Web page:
The Forsaken by Lisa M. Stasse
Reading level: Young Adult
Hardcover: 375 pages
Genre: Science Fiction/Dystopian
Publisher: Simon & Schuster Books for Young Readers
Release date: July 10, 2012
Series: The Forsaken #1
Reviewed by: Lili
As an obedient orphan of the U.N.A. (the super-country that was once Mexico, the U.S., and Canada), Alenna learned at an early age to blend in and be quiet—having your parents taken by the police will do that to a girl. But Alenna can’t help but stand out when she fails a test that all sixteen-year-olds have to take: The test says she has a high capacity for brutal violence, and so she is sent to The Wheel, an island where all would-be criminals end up.
The life expectancy of prisoners on The Wheel is just two years, but with dirty, violent, and chaotic conditions, the time seems a lot longer as Alenna is forced to deal with civil wars for land ownership and machines that snatch kids out of their makeshift homes. Desperate, she and the other prisoners concoct a potentially fatal plan to flee the island. Survival may seem impossible, but Alenna is determined to achieve it anyway.
THE FORSAKEN can easily be described as a cross between THE HUNGER GAMES, LORD OF THE FLIES, and the television show Lost. Before I began reading, I looked up some interviews and guest posts provided by Lisa M. Stasse. She openly admits that Lost was one of her inspirations for the novel, so it came as no surprise to me when I realized that the television show was very prevalent within the novel and its world-building. For a novel that is so similar to so many things, it still manages to stick within your mind as a unique entity aside from the novels and television shows that it seems to remind you of and draw inspiration from.
The dystopian world that Stasse creates is unique. It pulls you in from the very beginning and keeps you reading. This is a story of survival that primarily takes place on an island, but she always manages to throw a new plot twist your way every chapter. Whether it is a true identity being revealed, or an unexpected and nearly forgotten connection resurfacing from the past, Stasse manages to keep you turning the pages with her wild imagination. While this dystopian is the usual futuristic world ruled by an oppressive leader, the motives behind those in charge are not something I have come across yet. When the truth about things is revealed, you sit back on your heels as shocked as the characters are. You eat everything up just like them. Stasse sets up the surprise revelations very well.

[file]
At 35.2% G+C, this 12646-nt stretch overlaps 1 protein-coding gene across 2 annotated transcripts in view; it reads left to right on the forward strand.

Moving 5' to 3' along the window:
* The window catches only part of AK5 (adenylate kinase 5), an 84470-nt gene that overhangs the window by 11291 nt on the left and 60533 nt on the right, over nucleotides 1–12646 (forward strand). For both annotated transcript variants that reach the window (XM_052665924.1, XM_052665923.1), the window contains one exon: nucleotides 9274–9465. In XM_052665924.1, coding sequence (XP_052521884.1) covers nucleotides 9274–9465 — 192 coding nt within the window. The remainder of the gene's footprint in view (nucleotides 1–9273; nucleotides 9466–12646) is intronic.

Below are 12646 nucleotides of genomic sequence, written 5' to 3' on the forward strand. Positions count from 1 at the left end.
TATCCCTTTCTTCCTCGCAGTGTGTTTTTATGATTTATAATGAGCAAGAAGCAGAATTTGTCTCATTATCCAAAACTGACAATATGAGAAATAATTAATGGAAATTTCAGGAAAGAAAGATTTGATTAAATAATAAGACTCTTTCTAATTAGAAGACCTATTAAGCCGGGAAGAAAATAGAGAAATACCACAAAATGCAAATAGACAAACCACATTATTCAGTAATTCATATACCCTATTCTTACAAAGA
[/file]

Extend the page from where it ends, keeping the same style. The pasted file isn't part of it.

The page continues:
While the world-building and overall plot kept me moving, I had an extremely hard time connecting with the characters. Not just Alenna, but pretty much everyone. While I understood the reasoning behind making some of the characters act the way they did, I wasn’t comfortable with their emotions because, at times, they changed unexpectedly. As a reader, I feel like it is infinitely important to connect with the characters. You experience the story through them and their emotions. Descriptive emotion is key. Perhaps this is the reason why I had trouble connecting with Alenna. She’s a very simple character that thinks in simple thoughts because of Stasse’s writing style. She explains her actions and roughly how she feels, but we’re lacking the elaboration on why she feels that way, or just how happy or how hurt she is. It’s very simply… “I feel…” “I thought…” “I freeze…” etc. Here’s an example directly from the story on page 153:
“I take a swig of water. Then I pass the flask back to Liam. We sit there in silence for a moment.”
It was a very organized to me. No thoughts in between, just event and small happening/emotion/thought right after the previous small happening/emotion/thought. When I completed the novel, I was struck at how well the world was described, but not the emotions of the characters.
What I admired about this novel is that it shows the importance of relationships to survival. While we are not fighting for our lives like the kids on the Wheel, we need friends to maintain our sanity. They may drive us up a wall and get on our nerves, but we can’t survive without them. That is the biggest moral that I walked away from this story with when reading the interactions between Alenna and her hot-headed best friend, Gadya.
Aside from a sub-plot romance that seemed entirely unnecessary to the story because it wasn’t really executed properly, I was able to get into the story once I was able to become comfortable with the unique writing style used. While I had trouble with emotions, the creativity with the world-building and the plot of the story overrode anything I found to be negative and kept me going because it had my full attention until the very end. The events in the last quarter of the book had me struggling to turn the pages fast enough and when I was done, I found myself being severely disappointed at the fact that the second novel in the series isn’t out yet. Stasse’s wild imagination was evident throughout the entire novel, and while I am anticipating the sequel, I am aware that this series will not be for everyone.